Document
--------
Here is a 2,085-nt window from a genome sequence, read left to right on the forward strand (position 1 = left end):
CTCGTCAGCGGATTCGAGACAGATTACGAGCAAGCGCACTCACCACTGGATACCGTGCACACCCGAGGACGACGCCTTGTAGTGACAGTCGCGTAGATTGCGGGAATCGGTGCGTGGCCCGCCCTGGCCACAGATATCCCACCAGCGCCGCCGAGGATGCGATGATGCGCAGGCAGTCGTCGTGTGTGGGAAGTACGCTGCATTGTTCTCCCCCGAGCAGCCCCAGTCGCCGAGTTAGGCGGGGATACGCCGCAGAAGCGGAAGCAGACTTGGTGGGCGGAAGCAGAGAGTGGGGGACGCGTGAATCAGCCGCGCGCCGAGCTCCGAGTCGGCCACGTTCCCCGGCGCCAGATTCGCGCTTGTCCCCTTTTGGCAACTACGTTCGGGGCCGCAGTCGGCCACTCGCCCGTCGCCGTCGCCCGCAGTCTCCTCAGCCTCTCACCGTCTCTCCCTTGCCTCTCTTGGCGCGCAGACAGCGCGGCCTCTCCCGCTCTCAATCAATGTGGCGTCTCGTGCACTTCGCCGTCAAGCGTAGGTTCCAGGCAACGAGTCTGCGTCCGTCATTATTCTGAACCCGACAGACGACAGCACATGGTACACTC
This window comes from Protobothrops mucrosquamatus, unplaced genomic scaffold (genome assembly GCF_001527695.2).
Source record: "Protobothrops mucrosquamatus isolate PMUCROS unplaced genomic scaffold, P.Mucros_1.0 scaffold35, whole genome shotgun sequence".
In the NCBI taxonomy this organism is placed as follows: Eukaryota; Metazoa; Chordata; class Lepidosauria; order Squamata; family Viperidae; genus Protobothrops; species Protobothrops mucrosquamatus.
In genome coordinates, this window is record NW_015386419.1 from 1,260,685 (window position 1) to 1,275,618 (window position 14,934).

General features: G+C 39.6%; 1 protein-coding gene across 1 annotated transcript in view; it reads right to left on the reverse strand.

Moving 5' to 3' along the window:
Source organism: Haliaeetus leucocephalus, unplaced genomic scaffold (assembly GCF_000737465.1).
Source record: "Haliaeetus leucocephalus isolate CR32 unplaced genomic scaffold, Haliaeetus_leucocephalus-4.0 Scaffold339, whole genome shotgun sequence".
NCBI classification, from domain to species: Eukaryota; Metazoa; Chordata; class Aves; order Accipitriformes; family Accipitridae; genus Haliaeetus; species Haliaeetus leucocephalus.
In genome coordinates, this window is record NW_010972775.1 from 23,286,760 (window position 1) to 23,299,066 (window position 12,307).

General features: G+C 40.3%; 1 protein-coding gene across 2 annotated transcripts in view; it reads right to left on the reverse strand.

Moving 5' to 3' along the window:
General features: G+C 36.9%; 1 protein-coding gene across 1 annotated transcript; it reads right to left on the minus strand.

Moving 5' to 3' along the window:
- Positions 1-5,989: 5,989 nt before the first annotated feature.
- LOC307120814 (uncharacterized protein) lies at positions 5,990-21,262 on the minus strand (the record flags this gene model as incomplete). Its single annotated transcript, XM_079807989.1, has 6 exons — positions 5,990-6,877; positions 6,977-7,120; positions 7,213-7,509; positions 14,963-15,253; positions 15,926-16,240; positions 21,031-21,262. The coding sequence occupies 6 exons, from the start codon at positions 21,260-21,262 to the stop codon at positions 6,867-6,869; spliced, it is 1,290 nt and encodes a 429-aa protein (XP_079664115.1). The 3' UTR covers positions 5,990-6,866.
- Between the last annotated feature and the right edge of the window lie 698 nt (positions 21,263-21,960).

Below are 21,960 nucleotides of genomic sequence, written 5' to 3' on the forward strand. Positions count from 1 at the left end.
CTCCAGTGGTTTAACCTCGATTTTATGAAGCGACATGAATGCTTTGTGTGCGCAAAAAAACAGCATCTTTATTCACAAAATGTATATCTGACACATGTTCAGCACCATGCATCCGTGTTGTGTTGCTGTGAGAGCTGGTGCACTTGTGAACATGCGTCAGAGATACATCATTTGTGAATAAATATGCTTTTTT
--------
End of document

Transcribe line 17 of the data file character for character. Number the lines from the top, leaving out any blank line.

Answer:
- Positions 1-5,989: 5,989 nt before the first annotated feature.